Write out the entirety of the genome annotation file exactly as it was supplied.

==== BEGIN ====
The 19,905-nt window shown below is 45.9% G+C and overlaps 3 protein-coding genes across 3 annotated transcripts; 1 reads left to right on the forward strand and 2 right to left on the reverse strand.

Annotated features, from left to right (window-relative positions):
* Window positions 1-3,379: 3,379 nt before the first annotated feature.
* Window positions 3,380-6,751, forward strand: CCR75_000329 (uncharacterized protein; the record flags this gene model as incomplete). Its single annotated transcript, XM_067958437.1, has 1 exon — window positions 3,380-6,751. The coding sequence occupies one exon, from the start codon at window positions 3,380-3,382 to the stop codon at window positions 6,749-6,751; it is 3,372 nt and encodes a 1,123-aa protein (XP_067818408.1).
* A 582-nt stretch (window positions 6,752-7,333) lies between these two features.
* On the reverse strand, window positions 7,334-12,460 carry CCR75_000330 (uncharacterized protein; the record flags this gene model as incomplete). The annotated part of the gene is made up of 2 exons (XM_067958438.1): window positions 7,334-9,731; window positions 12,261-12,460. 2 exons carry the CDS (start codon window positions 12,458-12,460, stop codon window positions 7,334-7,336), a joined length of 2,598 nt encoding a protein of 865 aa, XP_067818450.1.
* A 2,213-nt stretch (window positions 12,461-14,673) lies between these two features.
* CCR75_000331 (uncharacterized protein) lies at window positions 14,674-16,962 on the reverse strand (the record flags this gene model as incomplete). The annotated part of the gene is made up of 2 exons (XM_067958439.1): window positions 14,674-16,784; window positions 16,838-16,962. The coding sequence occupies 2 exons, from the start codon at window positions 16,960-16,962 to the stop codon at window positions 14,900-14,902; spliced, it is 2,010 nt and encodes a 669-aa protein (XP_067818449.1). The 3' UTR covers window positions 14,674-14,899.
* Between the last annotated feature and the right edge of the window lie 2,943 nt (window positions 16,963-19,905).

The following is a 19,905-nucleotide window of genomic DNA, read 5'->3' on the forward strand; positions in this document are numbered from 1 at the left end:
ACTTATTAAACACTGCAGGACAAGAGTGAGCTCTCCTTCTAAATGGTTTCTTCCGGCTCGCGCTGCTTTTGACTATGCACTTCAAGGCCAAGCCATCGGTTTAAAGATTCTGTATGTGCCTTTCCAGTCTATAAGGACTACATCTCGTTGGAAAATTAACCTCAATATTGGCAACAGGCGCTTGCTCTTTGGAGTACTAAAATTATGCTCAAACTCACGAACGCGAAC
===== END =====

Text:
The 19,905-nt window shown below is 45.9% G+C and overlaps 3 protein-coding genes across 3 annotated transcripts; 1 reads left to right on the forward strand and 2 right to left on the reverse strand.

Annotated features, from left to right (window-relative positions):
* Window positions 1-3,379: 3,379 nt before the first annotated feature.
* Window positions 3,380-6,751, forward strand: CCR75_000329 (uncharacterized protein; the record flags this gene model as incomplete). Its single annotated transcript, XM_067958437.1, has 1 exon — window positions 3,380-6,751. The coding sequence occupies one exon, from the start codon at window positions 3,380-3,382 to the stop codon at window positions 6,749-6,751; it is 3,372 nt and encodes a 1,123-aa protein (XP_067818408.1).
* A 582-nt stretch (window positions 6,752-7,333) lies between these two features.
* On the reverse strand, window positions 7,334-12,460 carry CCR75_000330 (uncharacterized protein; the record flags this gene model as incomplete). The annotated part of the gene is made up of 2 exons (XM_067958438.1): window positions 7,334-9,731; window positions 12,261-12,460. 2 exons carry the CDS (start codon window positions 12,458-12,460, stop codon window positions 7,334-7,336), a joined length of 2,598 nt encoding a protein of 865 aa, XP_067818450.1.
* A 2,213-nt stretch (window positions 12,461-14,673) lies between these two features.
* CCR75_000331 (uncharacterized protein) lies at window positions 14,674-16,962 on the reverse strand (the record flags this gene model as incomplete). The annotated part of the gene is made up of 2 exons (XM_067958439.1): window positions 14,674-16,784; window positions 16,838-16,962. The coding sequence occupies 2 exons, from the start codon at window positions 16,960-16,962 to the stop codon at window positions 14,900-14,902; spliced, it is 2,010 nt and encodes a 669-aa protein (XP_067818449.1). The 3' UTR covers window positions 14,674-14,899.
* Between the last annotated feature and the right edge of the window lie 2,943 nt (window positions 16,963-19,905).

The following is a 19,905-nucleotide window of genomic DNA, read 5'->3' on the forward strand; positions in this document are numbered from 1 at the left end:
ACTTATTAAACACTGCAGGACAAGAGTGAGCTCTCCTTCTAAATGGTTTCTTCCGGCTCGCGCTGCTTTTGACTATGCACTTCAAGGCCAAGCCATCGGTTTAAAGATTCTGTATGTGCCTTTCCAGTCTATAAGGACTACATCTCGTTGGAAAATTAACCTCAATATTGGCAACAGGCGCTTGCTCTTTGGAGTACTAAAATTATGCTCAAACTCACGAACGCGAAC